The UK citizens were offered a binary choice of ‘Remain’ in or ‘Leave’ the European Union. They made the unexpected choice of Leave. The voting pattern was interesting. The UK has three regions—nations —with devolved assemblies. Scotland and Northern Ireland chose Remain. Wales chose Leave. It was England, undevolved but, by far, the largest and most populous nation which voted to Leave. Scotland had 2.68 million voters, Northern Ireland 790,000, Wales 1.63 million. The English voting numbers of 28 million made up the rest. The final result with a margin of 51.9/48.1 was thus very much determined by the margin of 53.4/46.6 in England despite Scotland’s 62/38 in favour of Remain.
It is the large and clear margin of 7% in the largest nation, England, which has made Brexit unavoidable and unrevisable—no second referendum, despite the fond wishes of Remainers. Brexit means Brexit. But the economic consequences of Brexit are unknown and subject to a variety of predictions.
The first is that exiting the EU is likely to be a long process. As of now, the UK is likely to remain in the EU for at least two and a half years at the minimum. The UK has to trigger Article 50 of the Treaty of the European Union (Lisbon Treaty) to initiate the process. As no one has previously done this, we are in unknown territory. The European Council, the assembly of heads of government, the European Commission which is the executive arm of the EU and the European Parliament will all take part in the negotiations. There is a two-year deadline after triggering Article 50 which can only be extended if there is a unanimous agreement among the remaining 27 members.
The exit negotiations involve deciding which of the cooperative arrangements—on border control, anti- terrorism, climate change, aviation, crime and policing—will be changed or kept the same. There will be the end of many privileges of being able to access the single market. The end of exit is total dissociation from the EU with freedom to control immigration from within the EU.
Many of the debates about the impact of the exit are hinged on the alternative arrangements which would be negotiated for the post-exit regime. There are three main strands to this. The UK could join the European Economic Area (EEA), of which Norway is a major member. The EEA enjoys free access to the EU single market, has to accept free movement of people, pay a contribution but not vote in any of the decisions which the EU may make which would be binding on the EEA members. This is exit with back-door entry.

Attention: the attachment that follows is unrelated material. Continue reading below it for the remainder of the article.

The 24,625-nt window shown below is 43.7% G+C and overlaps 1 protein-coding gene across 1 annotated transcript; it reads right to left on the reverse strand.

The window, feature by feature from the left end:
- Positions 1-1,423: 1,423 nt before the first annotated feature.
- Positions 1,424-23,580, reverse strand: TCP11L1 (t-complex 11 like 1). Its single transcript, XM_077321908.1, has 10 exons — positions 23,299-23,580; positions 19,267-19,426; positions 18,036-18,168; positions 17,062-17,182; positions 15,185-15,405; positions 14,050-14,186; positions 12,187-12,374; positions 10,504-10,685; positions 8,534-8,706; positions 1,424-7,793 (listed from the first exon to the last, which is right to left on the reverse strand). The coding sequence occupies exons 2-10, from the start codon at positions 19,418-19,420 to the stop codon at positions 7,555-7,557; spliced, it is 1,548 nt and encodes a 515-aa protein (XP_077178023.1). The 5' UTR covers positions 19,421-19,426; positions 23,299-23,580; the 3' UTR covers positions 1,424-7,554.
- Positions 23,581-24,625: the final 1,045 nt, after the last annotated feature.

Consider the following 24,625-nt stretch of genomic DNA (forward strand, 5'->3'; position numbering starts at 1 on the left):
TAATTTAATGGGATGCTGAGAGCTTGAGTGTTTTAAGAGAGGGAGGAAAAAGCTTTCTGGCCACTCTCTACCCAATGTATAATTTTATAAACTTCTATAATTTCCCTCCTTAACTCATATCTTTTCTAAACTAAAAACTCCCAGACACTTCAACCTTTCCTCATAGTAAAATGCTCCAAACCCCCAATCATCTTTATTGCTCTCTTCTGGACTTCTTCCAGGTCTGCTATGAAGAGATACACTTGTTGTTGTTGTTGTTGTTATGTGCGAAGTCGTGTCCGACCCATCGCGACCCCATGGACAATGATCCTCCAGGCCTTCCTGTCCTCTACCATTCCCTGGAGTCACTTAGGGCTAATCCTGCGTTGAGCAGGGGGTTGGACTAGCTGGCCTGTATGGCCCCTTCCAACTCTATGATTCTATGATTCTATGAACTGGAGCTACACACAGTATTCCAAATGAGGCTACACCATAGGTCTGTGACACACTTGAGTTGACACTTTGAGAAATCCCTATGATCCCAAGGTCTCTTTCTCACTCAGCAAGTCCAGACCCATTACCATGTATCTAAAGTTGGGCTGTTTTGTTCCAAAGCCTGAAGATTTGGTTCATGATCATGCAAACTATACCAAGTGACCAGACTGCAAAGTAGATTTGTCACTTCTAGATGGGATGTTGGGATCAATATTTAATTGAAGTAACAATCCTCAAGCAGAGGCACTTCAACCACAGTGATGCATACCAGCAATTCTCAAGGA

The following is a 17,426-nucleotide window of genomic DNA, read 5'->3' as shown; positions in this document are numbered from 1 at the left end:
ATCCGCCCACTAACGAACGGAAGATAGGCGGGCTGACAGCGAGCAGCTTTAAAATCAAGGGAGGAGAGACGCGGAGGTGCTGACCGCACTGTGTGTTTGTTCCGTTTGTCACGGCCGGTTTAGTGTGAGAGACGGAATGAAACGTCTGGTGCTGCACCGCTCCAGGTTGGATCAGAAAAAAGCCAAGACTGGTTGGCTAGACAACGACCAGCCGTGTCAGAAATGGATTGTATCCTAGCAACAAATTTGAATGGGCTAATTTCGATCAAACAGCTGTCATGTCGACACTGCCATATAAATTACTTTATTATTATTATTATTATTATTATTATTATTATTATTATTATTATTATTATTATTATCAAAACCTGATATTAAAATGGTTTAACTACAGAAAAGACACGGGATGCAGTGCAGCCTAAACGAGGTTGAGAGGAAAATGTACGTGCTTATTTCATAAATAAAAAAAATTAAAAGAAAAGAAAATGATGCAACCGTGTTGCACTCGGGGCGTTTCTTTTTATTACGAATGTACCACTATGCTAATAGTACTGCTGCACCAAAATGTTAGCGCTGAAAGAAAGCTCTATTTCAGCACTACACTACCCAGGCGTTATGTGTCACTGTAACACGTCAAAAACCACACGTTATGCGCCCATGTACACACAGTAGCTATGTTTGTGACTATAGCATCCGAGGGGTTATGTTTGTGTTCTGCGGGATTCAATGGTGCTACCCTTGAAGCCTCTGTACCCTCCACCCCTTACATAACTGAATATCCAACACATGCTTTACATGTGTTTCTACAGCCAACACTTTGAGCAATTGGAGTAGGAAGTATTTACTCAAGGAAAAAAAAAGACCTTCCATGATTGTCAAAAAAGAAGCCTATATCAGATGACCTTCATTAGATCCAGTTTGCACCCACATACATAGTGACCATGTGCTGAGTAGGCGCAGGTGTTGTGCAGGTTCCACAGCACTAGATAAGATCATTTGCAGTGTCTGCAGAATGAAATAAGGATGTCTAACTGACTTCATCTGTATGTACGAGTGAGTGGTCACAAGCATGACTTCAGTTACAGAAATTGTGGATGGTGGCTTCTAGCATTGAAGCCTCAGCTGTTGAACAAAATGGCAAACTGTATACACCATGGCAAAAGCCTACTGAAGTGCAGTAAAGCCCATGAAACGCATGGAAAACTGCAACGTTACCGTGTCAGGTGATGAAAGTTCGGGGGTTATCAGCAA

The other arrangement is European Free Trade Area (EFTA). Switzerland is a leading member. This allows free access to the single market but with national control over immigration. This is closer to what the referendum decision was about, but not complete withdrawal. The last alternative is to break away completely and trade with EU on the basis of WTO as everyone else does. This allows complete control over immigration as the UK has over non-EU migration even today. With the WTO arrangement, the UK is like any other country as far as the EU is concerned.
The costs of these alternatives are difficult to estimate. This is because all one has is past data. The future may be like the past, but we need to allow for predictable changes both within the UK and in the EU and/or the global economy.
The real variable which may shape policy is the time lag involved in negotiating before we can be certain of the post-exit UK. The EEA or EFTA negotiations have to be conducted with the EU after exit negotiations are done. This also involves the unanimous agreement of all 27 members. This may take two or even more years, since there is no reason why the EU members should be kind to the UK. In getting full access to the single market without membership, the UK is asking for a cut-price bargain. There may be harsher conditions imposed, especially about migrations. Member-countries, especially from Eastern Europe, may want concessions for their own citizens to be allowed.
In many ways, the WTO option is the best in terms of time delay. Those negotiations are not with the EU, but with the WTO. They can be held in parallel with the exit negotiations. Thus, we could be clear about the shape of the Brexit at the same time as the exit negotiations are concluded. The economic impact would be easier to calculate as the UK will join the majority of the nations in the world.
Brexit is a gamble. But it is remarkable in showing that when people want a change, they will not be discouraged by the prospect of economic loss. It also shows the power of the voters over the wishes of their representatives.
The author is a prominent economist and Labour peer